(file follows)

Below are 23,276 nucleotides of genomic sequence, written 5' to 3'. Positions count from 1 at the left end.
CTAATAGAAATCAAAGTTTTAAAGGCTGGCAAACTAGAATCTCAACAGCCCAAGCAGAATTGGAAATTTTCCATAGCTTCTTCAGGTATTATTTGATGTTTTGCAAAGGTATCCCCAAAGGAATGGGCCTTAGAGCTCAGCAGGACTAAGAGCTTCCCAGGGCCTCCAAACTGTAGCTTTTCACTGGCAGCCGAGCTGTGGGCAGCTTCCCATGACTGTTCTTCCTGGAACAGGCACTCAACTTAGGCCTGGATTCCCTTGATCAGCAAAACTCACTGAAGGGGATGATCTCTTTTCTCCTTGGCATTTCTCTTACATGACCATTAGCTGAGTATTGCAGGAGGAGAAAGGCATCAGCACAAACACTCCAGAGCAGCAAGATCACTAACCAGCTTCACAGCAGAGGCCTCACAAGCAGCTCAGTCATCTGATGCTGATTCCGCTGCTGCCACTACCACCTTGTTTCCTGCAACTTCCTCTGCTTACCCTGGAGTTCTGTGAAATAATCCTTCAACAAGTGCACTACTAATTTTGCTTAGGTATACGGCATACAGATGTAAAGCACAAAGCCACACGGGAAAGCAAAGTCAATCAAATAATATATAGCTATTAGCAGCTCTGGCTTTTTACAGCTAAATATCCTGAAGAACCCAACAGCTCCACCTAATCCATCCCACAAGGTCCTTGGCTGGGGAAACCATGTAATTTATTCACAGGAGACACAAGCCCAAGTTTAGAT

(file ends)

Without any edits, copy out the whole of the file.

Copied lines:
Below are 23,276 nucleotides of genomic sequence, written 5' to 3'. Positions count from 1 at the left end.
CTAATAGAAATCAAAGTTTTAAAGGCTGGCAAACTAGAATCTCAACAGCCCAAGCAGAATTGGAAATTTTCCATAGCTTCTTCAGGTATTATTTGATGTTTTGCAAAGGTATCCCCAAAGGAATGGGCCTTAGAGCTCAGCAGGACTAAGAGCTTCCCAGGGCCTCCAAACTGTAGCTTTTCACTGGCAGCCGAGCTGTGGGCAGCTTCCCATGACTGTTCTTCCTGGAACAGGCACTCAACTTAGGCCTGGATTCCCTTGATCAGCAAAACTCACTGAAGGGGATGATCTCTTTTCTCCTTGGCATTTCTCTTACATGACCATTAGCTGAGTATTGCAGGAGGAGAAAGGCATCAGCACAAACACTCCAGAGCAGCAAGATCACTAACCAGCTTCACAGCAGAGGCCTCACAAGCAGCTCAGTCATCTGATGCTGATTCCGCTGCTGCCACTACCACCTTGTTTCCTGCAACTTCCTCTGCTTACCCTGGAGTTCTGTGAAATAATCCTTCAACAAGTGCACTACTAATTTTGCTTAGGTATACGGCATACAGATGTAAAGCACAAAGCCACACGGGAAAGCAAAGTCAATCAAATAATATATAGCTATTAGCAGCTCTGGCTTTTTACAGCTAAATATCCTGAAGAACCCAACAGCTCCACCTAATCCATCCCACAAGGTCCTTGGCTGGGGAAACCATGTAATTTATTCACAGGAGACACAAGCCCAAGTTTAGAT